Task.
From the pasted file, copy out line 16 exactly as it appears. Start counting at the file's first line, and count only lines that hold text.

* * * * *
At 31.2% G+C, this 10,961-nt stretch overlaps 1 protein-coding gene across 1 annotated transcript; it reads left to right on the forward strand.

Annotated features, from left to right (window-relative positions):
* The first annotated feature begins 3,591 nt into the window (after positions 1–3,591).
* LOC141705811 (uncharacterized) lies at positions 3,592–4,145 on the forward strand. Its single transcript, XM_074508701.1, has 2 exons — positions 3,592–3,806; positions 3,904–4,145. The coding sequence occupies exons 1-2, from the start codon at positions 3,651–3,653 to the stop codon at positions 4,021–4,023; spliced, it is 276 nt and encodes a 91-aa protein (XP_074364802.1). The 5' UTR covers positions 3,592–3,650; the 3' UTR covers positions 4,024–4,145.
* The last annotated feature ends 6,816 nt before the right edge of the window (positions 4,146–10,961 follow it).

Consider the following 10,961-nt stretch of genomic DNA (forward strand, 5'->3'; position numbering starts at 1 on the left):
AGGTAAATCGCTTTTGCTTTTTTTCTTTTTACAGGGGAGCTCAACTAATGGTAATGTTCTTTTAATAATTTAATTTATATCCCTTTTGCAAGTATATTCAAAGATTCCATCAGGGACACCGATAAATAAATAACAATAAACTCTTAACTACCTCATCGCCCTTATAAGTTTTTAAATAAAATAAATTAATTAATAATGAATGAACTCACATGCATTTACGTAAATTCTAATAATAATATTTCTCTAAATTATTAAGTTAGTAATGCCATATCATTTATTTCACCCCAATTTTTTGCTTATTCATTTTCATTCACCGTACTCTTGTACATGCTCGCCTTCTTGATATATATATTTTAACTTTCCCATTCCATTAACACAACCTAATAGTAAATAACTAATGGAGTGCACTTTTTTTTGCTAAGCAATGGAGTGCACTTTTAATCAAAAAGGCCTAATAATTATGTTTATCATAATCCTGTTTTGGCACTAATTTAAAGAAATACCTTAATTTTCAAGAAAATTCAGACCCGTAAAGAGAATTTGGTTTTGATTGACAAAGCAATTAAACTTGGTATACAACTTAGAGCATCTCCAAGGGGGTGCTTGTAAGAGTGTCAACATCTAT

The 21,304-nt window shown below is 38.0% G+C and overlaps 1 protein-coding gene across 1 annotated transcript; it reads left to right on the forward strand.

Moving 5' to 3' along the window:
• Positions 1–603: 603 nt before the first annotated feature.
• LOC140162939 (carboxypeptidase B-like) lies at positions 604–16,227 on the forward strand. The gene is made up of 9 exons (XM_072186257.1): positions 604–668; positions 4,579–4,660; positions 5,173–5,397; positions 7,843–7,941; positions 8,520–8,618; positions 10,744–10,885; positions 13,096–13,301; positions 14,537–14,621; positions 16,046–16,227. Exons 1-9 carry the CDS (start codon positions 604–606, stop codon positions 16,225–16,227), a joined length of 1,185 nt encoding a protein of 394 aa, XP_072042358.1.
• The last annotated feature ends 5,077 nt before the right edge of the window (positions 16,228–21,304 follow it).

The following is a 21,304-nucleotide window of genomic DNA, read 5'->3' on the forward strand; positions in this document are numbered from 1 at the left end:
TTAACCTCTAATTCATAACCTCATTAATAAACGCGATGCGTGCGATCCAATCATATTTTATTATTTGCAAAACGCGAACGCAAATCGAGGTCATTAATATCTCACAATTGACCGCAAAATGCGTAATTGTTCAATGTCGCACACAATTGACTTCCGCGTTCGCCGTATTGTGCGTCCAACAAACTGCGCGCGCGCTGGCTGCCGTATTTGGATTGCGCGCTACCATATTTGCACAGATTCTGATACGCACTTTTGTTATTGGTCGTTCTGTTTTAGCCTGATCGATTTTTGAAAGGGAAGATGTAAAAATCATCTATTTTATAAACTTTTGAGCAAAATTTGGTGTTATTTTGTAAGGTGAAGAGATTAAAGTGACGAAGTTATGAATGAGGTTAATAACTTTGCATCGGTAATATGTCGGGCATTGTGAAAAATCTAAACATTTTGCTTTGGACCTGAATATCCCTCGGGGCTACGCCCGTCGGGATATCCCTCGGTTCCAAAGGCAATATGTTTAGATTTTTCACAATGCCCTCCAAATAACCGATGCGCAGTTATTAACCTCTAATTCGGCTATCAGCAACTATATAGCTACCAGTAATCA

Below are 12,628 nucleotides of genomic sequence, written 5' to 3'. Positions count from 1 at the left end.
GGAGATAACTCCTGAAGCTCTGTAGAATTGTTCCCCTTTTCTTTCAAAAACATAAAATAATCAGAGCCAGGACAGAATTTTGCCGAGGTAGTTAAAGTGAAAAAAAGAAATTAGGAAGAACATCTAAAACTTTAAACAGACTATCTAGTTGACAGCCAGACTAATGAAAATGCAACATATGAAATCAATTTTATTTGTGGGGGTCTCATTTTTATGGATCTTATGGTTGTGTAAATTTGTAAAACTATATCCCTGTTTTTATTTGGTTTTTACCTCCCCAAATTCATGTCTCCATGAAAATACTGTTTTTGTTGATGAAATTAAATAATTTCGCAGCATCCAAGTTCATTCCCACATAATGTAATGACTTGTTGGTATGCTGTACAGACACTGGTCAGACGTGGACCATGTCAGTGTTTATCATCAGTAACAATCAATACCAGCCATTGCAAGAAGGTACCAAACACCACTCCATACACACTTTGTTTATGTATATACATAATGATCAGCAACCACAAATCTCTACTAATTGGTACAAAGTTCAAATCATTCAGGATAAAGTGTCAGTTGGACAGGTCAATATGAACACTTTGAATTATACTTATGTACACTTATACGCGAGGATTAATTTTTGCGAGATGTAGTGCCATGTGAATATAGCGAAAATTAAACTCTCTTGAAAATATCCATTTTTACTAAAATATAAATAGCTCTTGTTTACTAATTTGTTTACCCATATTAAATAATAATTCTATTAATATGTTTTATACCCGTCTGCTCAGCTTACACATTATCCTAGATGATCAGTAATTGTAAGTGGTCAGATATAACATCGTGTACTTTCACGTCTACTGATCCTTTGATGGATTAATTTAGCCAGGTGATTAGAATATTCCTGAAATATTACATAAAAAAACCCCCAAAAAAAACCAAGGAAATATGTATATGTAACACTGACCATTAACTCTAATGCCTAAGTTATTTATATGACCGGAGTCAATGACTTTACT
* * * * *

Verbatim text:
GGAGATAACTCCTGAAGCTCTGTAGAATTGTTCCCCTTTTCTTTCAAAAACATAAAATAATCAGAGCCAGGACAGAATTTTGCCGAGGTAGTTAAAGTGAAAAAAAGAAATTAGGAAGAACATCTAAAACTTTAAACAGACTATCTAGTTGACAGCCAGACTAATGAAAATGCAACATATGAAATCAATTTTATTTGTGGGGGTCTCATTTTTATGGATCTTATGGTTGTGTAAATTTGTAAAACTATATCCCTGTTTTTATTTGGTTTTTACCTCCCCAAATTCATGTCTCCATGAAAATACTGTTTTTGTTGATGAAATTAAATAATTTCGCAGCATCCAAGTTCATTCCCACATAATGTAATGACTTGTTGGTATGCTGTACAGACACTGGTCAGACGTGGACCATGTCAGTGTTTATCATCAGTAACAATCAATACCAGCCATTGCAAGAAGGTACCAAACACCACTCCATACACACTTTGTTTATGTATATACATAATGATCAGCAACCACAAATCTCTACTAATTGGTACAAAGTTCAAATCATTCAGGATAAAGTGTCAGTTGGACAGGTCAATATGAACACTTTGAATTATACTTATGTACACTTATACGCGAGGATTAATTTTTGCGAGATGTAGTGCCATGTGAATATAGCGAAAATTAAACTCTCTTGAAAATATCCATTTTTACTAAAATATAAATAGCTCTTGTTTACTAATTTGTTTACCCATATTAAATAATAATTCTATTAATATGTTTTATACCCGTCTGCTCAGCTTACACATTATCCTAGATGATCAGTAATTGTAAGTGGTCAGATATAACATCGTGTACTTTCACGTCTACTGATCCTTTGATGGATTAATTTAGCCAGGTGATTAGAATATTCCTGAAATATTACATAAAAAAACCCCCAAAAAAAACCAAGGAAATATGTATATGTAACACTGACCATTAACTCTAATGCCTAAGTTATTTATATGACCGGAGTCAATGACTTTACT